Van't Hoff Equation

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Caroline C 1G
Posts: 53
Joined: Fri Sep 29, 2017 7:05 am

Van't Hoff Equation

Postby Caroline C 1G » Fri Feb 02, 2018 12:02 pm

Could someone explain the steps involved in deriving lnK=(-deltaH/RT)+(deltaS/R) from deltaH-TdeltaS=-RTlnK?

Lauren Seidl 1D
Posts: 51
Joined: Fri Sep 29, 2017 7:06 am

Re: Van't Hoff Equation

Postby Lauren Seidl 1D » Fri Feb 02, 2018 1:25 pm

You start with deltaH - TdeltaS = -RTlnK. Then divide both sides by -RT to get (-deltaH/RT) + (deltaS/R) = lnK , or flip it around to get lnK = (-deltaH/RT) + (deltaS/R).

Mika Sonnleitner 1A
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Joined: Fri Sep 29, 2017 7:04 am
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Re: Van't Hoff Equation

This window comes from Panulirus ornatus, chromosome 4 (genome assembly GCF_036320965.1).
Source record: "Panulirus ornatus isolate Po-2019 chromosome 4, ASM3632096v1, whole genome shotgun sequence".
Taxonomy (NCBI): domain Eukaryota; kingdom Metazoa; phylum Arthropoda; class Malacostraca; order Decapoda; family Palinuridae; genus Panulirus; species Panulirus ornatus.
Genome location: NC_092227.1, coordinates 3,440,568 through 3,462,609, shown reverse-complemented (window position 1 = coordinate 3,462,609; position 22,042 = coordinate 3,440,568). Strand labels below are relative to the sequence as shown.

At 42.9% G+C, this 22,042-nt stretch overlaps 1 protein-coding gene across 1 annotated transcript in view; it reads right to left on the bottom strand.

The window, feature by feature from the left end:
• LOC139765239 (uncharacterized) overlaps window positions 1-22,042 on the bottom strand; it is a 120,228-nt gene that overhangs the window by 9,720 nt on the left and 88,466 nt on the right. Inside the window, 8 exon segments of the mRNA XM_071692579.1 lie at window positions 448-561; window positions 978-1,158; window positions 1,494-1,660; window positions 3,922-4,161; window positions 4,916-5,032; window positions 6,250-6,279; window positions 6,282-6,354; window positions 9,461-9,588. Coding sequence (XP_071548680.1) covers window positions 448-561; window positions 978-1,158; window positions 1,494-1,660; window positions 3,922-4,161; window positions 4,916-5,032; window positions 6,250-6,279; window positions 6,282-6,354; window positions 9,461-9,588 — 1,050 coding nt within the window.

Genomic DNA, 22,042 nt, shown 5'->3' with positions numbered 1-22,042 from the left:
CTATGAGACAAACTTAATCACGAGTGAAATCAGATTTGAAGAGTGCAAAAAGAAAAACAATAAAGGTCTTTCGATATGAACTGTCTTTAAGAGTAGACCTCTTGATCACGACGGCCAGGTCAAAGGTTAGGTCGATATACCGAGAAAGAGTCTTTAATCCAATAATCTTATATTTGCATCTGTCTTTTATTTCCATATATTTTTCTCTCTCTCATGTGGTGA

Postby Mika Sonnleitner 1A » Fri Feb 02, 2018 1:25 pm

From ΔH - TΔS = -RTln(K), you simply divide by -RT to get ln K = -(ΔH/RT) + (ΔS/R).
However, this form of the Van't Hoff equation is not that commonly used. To derive the more widespread version of the Van't Hoff equation, you add two Van't Hoff equations in order to calculate the equilibrium constant K at different temperatures (as long as ΔH is known).

1. Van't Hoff equations for two different temperatures
ln K1 = -(ΔH/RT1) + (ΔS/R)
ln K2 = -(ΔH/RT2) + (ΔS/R)

2. subtract ln K1 from ln K2
ln K2 - ln K1 = ln (K2/K1) = -(ΔH/RT2) + (ΔS/R) -[-(ΔH/RT1) + (ΔS/R)]
The two (ΔS/R) factors cancel out, and the resulting equation is:
ln (K2/K1) = -(ΔH/RT2) + (ΔH/RT1), which can also be written as:
ln (K2/K1) = (-ΔH/R)[(1/T2)-(1/T1)]

These derivations are under the assumptions that ΔS and ΔH are constant.

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